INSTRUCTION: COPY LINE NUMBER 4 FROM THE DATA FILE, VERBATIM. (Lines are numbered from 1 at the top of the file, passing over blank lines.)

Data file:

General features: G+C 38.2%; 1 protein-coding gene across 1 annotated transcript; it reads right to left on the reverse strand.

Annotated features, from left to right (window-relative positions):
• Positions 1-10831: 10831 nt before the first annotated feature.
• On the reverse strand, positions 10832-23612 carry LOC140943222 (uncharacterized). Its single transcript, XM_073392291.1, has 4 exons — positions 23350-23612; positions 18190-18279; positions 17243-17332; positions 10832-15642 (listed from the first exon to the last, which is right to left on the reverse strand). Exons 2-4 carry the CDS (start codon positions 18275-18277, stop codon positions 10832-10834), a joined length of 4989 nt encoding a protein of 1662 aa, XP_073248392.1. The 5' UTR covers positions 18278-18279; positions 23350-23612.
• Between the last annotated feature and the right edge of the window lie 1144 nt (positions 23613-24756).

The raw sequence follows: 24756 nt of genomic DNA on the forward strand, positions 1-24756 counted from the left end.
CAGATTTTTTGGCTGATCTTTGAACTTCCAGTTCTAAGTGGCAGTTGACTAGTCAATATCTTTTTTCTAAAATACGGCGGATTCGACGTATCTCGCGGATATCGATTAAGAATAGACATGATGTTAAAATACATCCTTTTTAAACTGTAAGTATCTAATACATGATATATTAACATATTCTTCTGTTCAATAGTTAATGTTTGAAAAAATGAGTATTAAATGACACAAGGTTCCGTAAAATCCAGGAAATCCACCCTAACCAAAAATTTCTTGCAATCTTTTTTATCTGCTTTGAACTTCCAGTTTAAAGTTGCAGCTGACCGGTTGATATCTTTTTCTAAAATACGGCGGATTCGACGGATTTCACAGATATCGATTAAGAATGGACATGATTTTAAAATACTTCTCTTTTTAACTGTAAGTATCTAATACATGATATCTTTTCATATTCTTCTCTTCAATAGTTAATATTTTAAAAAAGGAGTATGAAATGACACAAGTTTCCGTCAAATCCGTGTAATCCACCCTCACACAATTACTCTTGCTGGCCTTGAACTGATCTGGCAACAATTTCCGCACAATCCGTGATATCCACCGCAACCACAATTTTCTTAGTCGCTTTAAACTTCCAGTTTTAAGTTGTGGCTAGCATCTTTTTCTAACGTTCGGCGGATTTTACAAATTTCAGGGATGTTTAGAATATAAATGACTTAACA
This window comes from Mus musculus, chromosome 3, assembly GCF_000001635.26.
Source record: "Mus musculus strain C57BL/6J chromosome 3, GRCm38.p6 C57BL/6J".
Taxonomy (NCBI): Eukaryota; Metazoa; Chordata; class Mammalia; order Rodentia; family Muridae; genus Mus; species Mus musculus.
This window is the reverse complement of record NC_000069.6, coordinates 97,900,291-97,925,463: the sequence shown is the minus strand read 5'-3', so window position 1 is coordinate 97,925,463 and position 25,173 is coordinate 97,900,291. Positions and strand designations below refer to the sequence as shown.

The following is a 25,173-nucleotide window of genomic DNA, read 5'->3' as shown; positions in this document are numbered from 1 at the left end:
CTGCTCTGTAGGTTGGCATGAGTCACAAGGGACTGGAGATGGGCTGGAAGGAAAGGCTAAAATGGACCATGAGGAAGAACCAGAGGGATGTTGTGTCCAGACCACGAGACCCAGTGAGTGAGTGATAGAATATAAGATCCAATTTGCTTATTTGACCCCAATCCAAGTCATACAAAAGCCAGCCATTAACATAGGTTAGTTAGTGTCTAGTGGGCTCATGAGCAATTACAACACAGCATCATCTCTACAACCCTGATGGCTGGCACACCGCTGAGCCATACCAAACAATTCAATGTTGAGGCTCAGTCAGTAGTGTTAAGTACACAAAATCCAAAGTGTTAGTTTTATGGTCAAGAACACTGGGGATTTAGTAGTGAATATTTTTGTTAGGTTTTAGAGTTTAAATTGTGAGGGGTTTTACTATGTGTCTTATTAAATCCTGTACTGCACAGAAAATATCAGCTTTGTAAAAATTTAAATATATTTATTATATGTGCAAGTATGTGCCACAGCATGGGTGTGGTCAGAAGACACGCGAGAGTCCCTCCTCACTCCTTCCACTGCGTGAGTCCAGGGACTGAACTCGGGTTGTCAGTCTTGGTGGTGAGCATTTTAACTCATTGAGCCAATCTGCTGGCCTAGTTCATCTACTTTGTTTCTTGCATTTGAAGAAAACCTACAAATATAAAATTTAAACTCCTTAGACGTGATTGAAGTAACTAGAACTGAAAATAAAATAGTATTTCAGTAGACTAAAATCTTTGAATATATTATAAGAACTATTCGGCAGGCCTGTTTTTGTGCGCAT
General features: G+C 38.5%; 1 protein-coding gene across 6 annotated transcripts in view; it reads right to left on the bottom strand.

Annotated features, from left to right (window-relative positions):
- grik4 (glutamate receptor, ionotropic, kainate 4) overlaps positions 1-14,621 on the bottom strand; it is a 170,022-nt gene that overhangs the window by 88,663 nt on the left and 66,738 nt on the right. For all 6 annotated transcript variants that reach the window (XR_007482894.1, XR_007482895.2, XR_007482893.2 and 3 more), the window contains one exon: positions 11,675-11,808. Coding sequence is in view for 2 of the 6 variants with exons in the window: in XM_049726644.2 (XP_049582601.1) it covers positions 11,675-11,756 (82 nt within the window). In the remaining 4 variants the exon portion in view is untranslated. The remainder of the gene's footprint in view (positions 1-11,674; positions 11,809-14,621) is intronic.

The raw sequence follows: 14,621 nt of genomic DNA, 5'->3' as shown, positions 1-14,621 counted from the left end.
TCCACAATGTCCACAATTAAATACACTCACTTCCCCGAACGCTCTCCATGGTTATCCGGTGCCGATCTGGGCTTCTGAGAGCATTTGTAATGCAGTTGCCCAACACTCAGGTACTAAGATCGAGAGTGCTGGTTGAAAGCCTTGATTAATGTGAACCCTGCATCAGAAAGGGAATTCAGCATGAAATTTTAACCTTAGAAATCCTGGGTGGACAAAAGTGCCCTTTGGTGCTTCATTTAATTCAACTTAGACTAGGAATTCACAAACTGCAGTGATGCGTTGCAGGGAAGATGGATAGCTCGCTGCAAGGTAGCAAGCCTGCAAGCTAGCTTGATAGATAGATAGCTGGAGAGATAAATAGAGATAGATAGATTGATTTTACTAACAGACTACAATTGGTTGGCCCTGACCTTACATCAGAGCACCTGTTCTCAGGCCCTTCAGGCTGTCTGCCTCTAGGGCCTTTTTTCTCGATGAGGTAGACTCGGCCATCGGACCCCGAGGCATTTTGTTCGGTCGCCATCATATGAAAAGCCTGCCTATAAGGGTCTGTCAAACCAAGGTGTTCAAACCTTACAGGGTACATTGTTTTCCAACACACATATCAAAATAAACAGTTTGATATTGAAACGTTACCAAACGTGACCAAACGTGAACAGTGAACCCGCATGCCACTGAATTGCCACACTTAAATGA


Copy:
• On the reverse strand, positions 10832-23612 carry LOC140943222 (uncharacterized). Its single transcript, XM_073392291.1, has 4 exons — positions 23350-23612; positions 18190-18279; positions 17243-17332; positions 10832-15642 (listed from the first exon to the last, which is right to left on the reverse strand). Exons 2-4 carry the CDS (start codon positions 18275-18277, stop codon positions 10832-10834), a joined length of 4989 nt encoding a protein of 1662 aa, XP_073248392.1. The 5' UTR covers positions 18278-18279; positions 23350-23612.